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I'm naturally thinking this is a bee, but I cannot find it anywhere in any insect identifiers. I caught this picture on top of my doorway, it's about 1 1/2 inches in length, and its torso seems to be coated in a layer of hair, and the rest of its body is narrow. The thick layer of hair may or may not be accurate, I didn't want to get too close to it, but that's how it appeared at least.

Unidentified Insect enter image description here enter image description here

What is this?

PS - Found in Kentucky, and I'm not sure why one pic shows wings and the other one doesn't...

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Well I can suggest why the wings are not seen in two of the pictures. From the shadows it is obvious you have not used the flash. Under natural low light the shutter remains open for a longer time and any movement of the wings will blur it. In the third picture you must have got when the wings were not moving. –  Ram Manohar M Aug 27 '13 at 18:18
    
Well I was using a camera phone –  Jerry Dodge Aug 27 '13 at 18:34

4 Answers 4

up vote 6 down vote accepted

From the general body plan, it looks like it's probably a robber fly. Here's a page of specifically Kentucky robber flies – it's possible yours could be a Bearded Robber Fly.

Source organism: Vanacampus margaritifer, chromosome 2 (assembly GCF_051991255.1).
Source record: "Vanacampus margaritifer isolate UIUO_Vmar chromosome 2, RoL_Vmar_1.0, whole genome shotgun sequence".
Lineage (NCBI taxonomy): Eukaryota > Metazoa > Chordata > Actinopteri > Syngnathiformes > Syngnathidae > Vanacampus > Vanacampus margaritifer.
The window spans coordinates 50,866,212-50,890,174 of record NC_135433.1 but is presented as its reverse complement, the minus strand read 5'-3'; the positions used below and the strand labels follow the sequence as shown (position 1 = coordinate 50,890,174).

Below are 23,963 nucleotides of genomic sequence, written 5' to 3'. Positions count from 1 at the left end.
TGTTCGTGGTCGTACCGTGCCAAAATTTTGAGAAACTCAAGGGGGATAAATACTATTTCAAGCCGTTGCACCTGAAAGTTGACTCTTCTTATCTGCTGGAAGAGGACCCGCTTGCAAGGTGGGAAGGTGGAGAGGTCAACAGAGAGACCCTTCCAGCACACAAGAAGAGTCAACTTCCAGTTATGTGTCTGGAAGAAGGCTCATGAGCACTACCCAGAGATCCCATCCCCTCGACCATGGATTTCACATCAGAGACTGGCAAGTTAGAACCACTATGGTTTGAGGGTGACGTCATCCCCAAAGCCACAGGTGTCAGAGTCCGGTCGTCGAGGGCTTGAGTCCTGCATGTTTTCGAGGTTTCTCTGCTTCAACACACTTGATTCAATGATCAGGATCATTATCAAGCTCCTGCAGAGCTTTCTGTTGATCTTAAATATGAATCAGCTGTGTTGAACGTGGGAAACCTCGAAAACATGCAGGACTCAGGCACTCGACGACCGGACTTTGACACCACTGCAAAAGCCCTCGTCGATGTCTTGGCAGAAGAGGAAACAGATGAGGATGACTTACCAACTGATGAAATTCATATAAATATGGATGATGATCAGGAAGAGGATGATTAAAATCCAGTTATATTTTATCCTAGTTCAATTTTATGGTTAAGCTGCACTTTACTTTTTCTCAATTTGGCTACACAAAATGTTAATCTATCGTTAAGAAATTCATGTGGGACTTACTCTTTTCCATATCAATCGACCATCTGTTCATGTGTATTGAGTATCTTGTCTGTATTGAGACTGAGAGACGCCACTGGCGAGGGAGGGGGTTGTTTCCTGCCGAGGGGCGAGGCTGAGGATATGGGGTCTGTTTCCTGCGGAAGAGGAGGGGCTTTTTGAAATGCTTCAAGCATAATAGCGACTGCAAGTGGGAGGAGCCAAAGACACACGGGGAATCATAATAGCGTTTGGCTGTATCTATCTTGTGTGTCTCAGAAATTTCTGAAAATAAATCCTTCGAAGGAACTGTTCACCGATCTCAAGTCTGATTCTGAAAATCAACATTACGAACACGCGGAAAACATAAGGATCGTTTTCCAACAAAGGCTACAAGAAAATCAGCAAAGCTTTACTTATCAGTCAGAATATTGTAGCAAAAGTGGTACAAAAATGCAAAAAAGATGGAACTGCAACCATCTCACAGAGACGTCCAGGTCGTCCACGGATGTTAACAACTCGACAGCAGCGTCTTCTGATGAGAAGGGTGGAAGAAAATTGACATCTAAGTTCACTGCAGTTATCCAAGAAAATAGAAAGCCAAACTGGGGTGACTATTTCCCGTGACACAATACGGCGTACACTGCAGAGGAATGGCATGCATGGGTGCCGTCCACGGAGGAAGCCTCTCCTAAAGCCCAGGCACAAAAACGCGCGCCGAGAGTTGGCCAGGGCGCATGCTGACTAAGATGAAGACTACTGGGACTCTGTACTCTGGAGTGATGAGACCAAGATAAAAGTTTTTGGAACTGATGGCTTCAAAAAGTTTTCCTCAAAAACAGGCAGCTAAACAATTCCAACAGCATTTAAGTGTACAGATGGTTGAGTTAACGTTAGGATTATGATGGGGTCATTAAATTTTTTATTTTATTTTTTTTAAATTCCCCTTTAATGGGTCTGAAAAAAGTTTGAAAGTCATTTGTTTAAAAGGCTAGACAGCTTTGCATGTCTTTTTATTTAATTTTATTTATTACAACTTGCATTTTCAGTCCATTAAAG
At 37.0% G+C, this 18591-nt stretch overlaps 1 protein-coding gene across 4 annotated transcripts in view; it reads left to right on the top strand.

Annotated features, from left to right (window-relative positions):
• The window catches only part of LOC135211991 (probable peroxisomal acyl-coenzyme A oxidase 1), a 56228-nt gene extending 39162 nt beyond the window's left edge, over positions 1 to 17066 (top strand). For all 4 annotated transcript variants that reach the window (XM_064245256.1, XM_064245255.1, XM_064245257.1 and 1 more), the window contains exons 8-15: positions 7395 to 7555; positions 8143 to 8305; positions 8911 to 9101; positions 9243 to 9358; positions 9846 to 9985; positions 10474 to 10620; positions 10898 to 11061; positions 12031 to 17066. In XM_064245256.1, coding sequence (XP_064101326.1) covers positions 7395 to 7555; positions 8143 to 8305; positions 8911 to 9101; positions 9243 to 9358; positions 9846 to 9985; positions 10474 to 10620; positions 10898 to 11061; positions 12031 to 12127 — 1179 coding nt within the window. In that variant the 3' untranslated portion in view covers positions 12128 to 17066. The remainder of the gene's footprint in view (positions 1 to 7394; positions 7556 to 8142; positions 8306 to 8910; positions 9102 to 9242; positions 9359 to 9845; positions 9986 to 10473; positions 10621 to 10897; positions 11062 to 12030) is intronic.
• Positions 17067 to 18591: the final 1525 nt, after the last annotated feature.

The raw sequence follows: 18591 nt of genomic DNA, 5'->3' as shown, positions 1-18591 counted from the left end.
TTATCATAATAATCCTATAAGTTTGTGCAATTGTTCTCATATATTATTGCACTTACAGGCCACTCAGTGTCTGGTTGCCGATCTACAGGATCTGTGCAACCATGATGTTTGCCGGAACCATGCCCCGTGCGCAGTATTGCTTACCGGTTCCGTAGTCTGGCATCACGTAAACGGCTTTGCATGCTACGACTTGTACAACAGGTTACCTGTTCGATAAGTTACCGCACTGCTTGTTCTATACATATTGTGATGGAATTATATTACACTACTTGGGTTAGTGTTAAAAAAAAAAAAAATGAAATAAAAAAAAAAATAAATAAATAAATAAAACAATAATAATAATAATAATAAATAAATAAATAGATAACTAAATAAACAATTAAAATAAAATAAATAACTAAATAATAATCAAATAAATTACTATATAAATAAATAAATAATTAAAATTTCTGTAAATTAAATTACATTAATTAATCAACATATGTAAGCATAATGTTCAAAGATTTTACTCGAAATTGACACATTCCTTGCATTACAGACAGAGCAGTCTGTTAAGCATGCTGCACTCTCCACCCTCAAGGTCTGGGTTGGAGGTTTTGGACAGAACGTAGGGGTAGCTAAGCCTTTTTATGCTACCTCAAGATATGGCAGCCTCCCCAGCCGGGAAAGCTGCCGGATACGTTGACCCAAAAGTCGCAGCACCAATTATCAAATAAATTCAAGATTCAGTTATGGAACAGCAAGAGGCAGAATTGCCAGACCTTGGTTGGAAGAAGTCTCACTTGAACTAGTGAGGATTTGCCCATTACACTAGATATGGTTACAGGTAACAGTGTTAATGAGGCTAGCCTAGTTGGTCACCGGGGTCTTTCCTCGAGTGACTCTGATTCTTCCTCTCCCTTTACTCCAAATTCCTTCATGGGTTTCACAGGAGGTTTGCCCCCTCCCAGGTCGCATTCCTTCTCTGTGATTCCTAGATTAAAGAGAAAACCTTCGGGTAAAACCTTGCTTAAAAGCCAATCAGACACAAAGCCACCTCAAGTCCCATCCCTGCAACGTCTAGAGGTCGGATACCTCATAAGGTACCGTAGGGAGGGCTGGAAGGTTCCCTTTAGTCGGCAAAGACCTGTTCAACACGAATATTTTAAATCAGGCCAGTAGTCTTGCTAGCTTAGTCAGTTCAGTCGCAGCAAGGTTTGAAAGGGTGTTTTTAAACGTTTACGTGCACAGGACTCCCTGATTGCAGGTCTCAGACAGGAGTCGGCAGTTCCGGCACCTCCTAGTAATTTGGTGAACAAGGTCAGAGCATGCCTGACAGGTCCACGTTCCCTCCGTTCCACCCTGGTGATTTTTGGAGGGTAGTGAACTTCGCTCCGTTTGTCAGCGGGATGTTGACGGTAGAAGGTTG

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That looks about right –  Jerry Dodge Aug 27 '13 at 1:08
    
My first idea as well, but the picture is probably to unclear for a certain species determination. –  fileunderwater Aug 28 '13 at 10:45

Yes, I would say that is a bearded robber fly. Robber flies are similar to dragonflies in that they catch prey by catching it in midair. They will attack mostly bees, wasps, and hornets, and I have seen many catching bumblebees in the wild. I have even seen some sit near a yellow jacket nest and catch a hornet when it comes out. They suck out the juices of their prey with a proboscis using methods similar to spiders. They will also bite when handled, as I have found out through experience.

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It is most certainly a Robber Fly. I would agree with Oreotrephes that it is a Bearded. I can't seem to find anything closer.

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Do you have any additional evidence that might help @Oreotrephes? –  Amory Aug 28 '13 at 0:17

It is commonly called as "Robber fly" or "assassin fly". Scientifically it is "Asilidae" of the order "Diptera" and it is a fast attacking predator mostly preying on grasshopper nymphs and damsel flies. It is strongly built for kill. http://www.robberflies.info/keyger/htmle/didpic.html

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Can you provide some references for your answer? Please read the help for this site, in particular here where you can know how to write a good answer. –  ddiez 2 days ago
    
@ddiez:right there –  Jaychandran 2 days ago
    

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